Where different materials are employed, it is important that the material from which the seat is manufactured is chemically compatible with the material of the stopper head and that it will, in operation of the nozzle, form an efficient seal with the refractory of the stopper head. For example, the stopper head may be constructed of plumbago, the nozzle seat of magnesite and the main body of the nozzle of fireclay.

FIG. 3 illustrates an alternative construction of nozzle l which is particularly suitable for casting slabs. The nozzle cornp'risesa flow channel 3 having a generally vertical inlet portion and a plurality of inclined portions '33 (only two of which are shown) each terminating in The inclined mid-portion of the channel permits simple operation of the stopper head 4 from below whilst interfering minimally with the flow of metal from the ladle 2. Furthermore, the use of a stopper rod which extends upwardly through the undersurface of a ladle leaves the upper surface of the ladle accessible for purposes such as ladle steelmaking and ladle degassing.

A further advantage of apparatus in accordance with the invention over conventional casting apparatus in which a stopper rod extends downwardly from the upper open end of a ladle through the slag and metal contained in the ladle to seat in a nozzle orifice formed in the bottom of the ladle is that a more positive control is provided over stopper head movement; disadvantages which are overcome are the high refractory wear experienced with conventional assemblies due to attack by the slag layer on the refractory sleeve which encases the stopper rod and elimination of possible misalignment of the stopper rod during ladle preheating.

In the drawings, the flow channel 3 has been illustrated as having an inclined mid-portion with substantially vertical inlet and outlet portions. Alternatively, the flow channel 3 may be inclined to the vertical over its whole length or be inclined at its inlet and midportions. The cross-section of the teeming nozzle may be circular, rectangular or of any other desired crosssection.

' The following is an exampleof a trial carried out utilising a nozzle assembly as illustrated in FIG. 1.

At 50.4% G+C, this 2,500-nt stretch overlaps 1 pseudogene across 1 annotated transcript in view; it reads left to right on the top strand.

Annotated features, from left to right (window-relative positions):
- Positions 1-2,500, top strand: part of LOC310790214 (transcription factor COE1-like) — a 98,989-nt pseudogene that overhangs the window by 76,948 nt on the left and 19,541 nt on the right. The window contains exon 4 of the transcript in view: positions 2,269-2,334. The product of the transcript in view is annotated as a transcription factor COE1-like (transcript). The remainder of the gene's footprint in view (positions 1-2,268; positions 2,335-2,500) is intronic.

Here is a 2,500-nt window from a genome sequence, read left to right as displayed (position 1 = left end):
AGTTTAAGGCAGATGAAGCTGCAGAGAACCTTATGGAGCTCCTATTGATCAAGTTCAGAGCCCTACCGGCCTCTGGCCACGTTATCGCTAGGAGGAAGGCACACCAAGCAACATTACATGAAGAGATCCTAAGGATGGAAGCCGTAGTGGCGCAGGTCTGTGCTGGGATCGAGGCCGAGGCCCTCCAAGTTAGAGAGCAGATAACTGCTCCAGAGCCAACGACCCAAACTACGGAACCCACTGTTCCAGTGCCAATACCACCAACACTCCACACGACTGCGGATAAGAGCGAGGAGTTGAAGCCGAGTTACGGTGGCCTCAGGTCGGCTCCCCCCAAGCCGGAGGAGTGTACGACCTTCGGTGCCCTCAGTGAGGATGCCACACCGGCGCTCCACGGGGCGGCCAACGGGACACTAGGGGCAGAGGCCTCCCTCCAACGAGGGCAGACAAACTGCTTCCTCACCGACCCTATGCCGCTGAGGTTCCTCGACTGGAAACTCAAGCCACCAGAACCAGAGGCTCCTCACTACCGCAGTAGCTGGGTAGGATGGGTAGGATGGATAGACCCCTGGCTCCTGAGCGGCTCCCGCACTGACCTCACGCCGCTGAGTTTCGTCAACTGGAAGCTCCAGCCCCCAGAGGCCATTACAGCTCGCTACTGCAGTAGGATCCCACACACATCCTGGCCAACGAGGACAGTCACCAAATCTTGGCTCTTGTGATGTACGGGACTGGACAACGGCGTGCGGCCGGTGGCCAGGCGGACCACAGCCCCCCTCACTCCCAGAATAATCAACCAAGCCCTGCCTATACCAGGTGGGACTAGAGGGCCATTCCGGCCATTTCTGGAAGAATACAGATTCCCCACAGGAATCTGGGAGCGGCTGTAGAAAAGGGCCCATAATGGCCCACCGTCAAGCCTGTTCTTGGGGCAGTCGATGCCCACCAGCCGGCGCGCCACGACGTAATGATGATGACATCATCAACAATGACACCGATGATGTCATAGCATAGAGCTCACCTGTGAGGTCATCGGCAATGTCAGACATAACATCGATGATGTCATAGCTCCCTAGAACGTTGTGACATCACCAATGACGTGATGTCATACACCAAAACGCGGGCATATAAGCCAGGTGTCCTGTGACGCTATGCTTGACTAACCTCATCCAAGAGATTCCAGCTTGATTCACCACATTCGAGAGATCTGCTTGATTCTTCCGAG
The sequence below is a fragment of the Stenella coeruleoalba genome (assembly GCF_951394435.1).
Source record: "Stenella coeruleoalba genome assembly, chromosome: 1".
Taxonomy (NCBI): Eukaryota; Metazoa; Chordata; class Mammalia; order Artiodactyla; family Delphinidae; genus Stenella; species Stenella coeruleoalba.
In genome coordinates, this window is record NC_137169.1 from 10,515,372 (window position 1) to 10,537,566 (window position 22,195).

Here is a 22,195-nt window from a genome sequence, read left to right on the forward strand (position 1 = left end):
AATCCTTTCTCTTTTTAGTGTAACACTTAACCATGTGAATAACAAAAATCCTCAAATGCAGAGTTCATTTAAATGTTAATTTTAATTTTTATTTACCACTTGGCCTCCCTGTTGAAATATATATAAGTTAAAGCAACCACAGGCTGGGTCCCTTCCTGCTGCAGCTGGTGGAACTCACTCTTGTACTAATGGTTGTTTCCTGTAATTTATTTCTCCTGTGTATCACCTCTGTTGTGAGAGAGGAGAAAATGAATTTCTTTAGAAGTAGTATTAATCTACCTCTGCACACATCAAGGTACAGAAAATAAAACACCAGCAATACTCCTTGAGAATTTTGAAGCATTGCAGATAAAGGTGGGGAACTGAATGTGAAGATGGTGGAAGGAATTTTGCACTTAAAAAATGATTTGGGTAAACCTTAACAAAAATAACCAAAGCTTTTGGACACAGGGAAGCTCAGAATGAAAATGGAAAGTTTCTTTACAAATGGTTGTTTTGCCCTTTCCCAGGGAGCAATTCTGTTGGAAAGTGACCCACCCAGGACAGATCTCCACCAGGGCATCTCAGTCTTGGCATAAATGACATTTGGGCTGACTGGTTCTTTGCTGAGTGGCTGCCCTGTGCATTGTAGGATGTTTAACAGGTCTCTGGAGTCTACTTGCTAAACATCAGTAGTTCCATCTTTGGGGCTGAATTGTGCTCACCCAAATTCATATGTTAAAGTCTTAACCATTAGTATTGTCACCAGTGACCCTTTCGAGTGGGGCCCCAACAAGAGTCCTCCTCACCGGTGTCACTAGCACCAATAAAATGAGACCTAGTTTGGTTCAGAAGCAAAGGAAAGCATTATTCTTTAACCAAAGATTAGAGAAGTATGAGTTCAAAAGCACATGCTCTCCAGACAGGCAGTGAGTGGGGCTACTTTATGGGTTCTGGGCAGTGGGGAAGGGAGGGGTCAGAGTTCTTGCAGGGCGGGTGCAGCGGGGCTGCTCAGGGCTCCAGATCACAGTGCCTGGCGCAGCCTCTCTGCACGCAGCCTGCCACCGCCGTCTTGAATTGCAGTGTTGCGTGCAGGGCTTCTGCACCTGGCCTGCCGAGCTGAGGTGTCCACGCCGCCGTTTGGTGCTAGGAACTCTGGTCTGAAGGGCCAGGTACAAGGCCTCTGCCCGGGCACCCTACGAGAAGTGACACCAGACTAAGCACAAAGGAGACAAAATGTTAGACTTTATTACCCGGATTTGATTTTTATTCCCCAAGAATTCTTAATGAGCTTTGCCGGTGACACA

an outlet orifice 21 offset from the stopper rod 5 when in position. A stopper assembly similar to that illustrated in FIG. 1 or FIG. 2 may be employed, the vertical axis of which passes through the centre of the inlet orifice of the flow channel 3. The bore through which the refractory sleeve 8 of the stopper assembly passes is shown at 24. As in FIG. 2, the nozzle seat 6 may be constructed of a different refractory material from that of which the nozzle 1 is constructed.

As described and illustrated, the, stopper 4 is operated mechanically. Alternatively, the stopper 4 may be operated hydraulically, pneumatically or electrically.

EXAMPLE A nozzle in accordance with the invention was set in the well of a ladle of 7-ton capacity. The nozzle was constructed of magnesite and the stopper head and refractory sleeve of plumbago. The diameter of the teeming nozzle was ill; inches, that of the inlet to the flow channel 3 inches and that of the refractory sleeve 1% inches. a

Molten metal containing 0.2 percent carbon, 0.6 percent manganese, remainder iron was poured at a temperature of 1,5 C through the nozzle at a rate of 11 tons per hour. The metal was cast into 8 moulds which required throttling, closing and re-opening the nozzle on eight occasions. The nozzle was closed finally when stopper head was intact and the ous metallurgical vessels and its use is not restricted to the ladle described herein. For example, it may be employed for pouring metal from tundishes, cupolas, steelmaking vessels or molten metal holding vessels.

We claim: